supplying a reactant gas into the reactor to remove atoms other than carbon from the chemisorption layer and form a carbon atoms layer on the substrate,
wherein the carbon nano-material layer is formed using an atomic layer deposition (ALD) process.
2. The method of claim 1, further comprising forming a catalytic metal layer on the substrate before providing the substrate into the reactor.
3. The method of claim 2, wherein the catalytic metal layer is formed of at least one layer selected from the group consisting of Ni, Co, Fe and Ru layers.
4. The method of claim 1, wherein the source gas is a gas of a hydrocarbon (CxHy) system.
5. The method of claim 4, wherein the source gas is at least one gas selected from the group consisting of CH4 and C2H2.
6. The method of claim 1, further comprising:
supplying a catalyst gas of an amine system into the reactor during the supplying a source gas step to accelerate the formation of the chemisorption layer.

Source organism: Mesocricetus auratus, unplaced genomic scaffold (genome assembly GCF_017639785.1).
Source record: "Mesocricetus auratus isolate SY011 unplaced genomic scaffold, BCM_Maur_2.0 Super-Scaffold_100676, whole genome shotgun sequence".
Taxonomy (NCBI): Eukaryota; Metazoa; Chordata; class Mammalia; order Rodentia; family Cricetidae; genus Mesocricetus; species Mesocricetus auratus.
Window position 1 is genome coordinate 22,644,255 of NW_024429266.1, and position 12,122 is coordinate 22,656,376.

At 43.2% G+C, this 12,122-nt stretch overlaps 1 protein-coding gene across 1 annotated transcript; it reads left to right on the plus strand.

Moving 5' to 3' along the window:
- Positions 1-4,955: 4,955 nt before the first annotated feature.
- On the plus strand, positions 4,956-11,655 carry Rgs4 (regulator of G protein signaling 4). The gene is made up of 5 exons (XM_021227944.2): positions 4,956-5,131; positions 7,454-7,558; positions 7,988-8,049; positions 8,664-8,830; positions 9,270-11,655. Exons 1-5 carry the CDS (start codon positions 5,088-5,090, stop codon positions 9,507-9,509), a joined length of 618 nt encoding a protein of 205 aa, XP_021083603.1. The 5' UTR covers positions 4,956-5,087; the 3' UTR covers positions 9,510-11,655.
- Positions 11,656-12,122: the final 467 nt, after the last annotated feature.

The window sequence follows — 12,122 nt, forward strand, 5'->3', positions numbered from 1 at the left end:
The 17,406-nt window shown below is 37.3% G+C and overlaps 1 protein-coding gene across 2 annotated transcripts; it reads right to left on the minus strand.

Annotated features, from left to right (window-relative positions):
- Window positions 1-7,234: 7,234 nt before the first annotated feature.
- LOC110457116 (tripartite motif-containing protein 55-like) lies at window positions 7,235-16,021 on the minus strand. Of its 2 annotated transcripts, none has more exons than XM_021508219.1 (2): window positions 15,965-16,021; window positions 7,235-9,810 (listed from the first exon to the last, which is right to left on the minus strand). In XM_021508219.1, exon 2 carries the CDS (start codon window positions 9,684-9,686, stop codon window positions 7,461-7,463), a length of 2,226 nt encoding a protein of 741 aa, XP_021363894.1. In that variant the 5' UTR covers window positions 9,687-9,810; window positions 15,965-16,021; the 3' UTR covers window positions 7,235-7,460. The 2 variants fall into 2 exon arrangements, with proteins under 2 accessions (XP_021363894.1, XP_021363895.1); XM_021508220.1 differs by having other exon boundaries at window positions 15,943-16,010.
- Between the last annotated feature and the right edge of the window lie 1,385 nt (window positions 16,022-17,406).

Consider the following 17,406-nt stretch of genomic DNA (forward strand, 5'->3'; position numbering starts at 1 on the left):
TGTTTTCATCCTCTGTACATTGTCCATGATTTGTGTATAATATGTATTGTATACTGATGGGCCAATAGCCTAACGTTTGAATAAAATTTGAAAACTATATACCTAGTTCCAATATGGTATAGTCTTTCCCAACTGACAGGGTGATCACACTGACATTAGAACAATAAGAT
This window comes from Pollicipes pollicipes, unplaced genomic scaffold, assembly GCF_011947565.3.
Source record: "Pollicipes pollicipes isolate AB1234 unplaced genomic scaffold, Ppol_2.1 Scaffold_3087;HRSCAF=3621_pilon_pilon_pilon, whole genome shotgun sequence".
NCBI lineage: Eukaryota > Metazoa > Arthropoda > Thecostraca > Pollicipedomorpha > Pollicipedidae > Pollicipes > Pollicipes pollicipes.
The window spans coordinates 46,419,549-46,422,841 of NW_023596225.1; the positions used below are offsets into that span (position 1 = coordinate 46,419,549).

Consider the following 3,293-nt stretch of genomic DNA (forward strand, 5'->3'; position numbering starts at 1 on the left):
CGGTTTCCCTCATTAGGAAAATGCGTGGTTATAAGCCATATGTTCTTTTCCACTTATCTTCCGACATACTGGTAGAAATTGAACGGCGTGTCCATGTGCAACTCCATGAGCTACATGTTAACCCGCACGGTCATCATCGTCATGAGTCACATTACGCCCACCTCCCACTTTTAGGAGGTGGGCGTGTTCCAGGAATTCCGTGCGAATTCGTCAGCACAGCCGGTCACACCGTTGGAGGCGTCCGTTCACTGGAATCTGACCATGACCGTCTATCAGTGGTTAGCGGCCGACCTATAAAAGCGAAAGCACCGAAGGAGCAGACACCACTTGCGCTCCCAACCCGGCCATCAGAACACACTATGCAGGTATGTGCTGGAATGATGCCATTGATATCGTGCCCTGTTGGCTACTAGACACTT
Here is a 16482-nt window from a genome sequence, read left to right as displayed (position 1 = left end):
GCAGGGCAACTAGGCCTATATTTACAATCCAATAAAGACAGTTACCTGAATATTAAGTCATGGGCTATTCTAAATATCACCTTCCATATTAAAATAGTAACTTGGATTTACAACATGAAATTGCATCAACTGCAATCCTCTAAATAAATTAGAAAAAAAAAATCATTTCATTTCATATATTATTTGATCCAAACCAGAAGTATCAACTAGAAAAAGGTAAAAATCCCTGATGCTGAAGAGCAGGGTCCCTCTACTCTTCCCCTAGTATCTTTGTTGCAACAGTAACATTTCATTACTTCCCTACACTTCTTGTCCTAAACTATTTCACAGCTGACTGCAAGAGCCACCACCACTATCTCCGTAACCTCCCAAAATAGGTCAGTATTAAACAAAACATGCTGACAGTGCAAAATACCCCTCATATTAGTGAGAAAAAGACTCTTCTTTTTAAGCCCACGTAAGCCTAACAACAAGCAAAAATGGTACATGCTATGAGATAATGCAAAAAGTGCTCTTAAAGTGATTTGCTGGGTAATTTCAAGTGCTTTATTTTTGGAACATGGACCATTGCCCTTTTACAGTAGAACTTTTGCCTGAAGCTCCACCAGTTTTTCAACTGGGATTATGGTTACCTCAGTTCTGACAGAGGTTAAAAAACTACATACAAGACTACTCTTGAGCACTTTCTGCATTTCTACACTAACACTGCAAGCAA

7. The method of claim 6, wherein the catalyst gas of an amine system, supplied during the supplying a source gas step, is at least one gas selected from the group consisting of C5H5N, (CH3)3N, (C2H5)3N, (CH3)2NH and NH3.
8. The method of claim 6, further comprising:
supplying a catalyst gas of an amine system into the reactor during the supplying a reactant gas step to accelerate the removal of the hydrogen atoms from the chemisorption layer.
9. The method of claim 8, wherein the catalyst gas of an amine system, supplied during the supplying a reactant gas step, is at least one gas selected from the group consisting of C5H5N, (CH3)3N, (C2H5)3N, (CH3)2NH and NH3.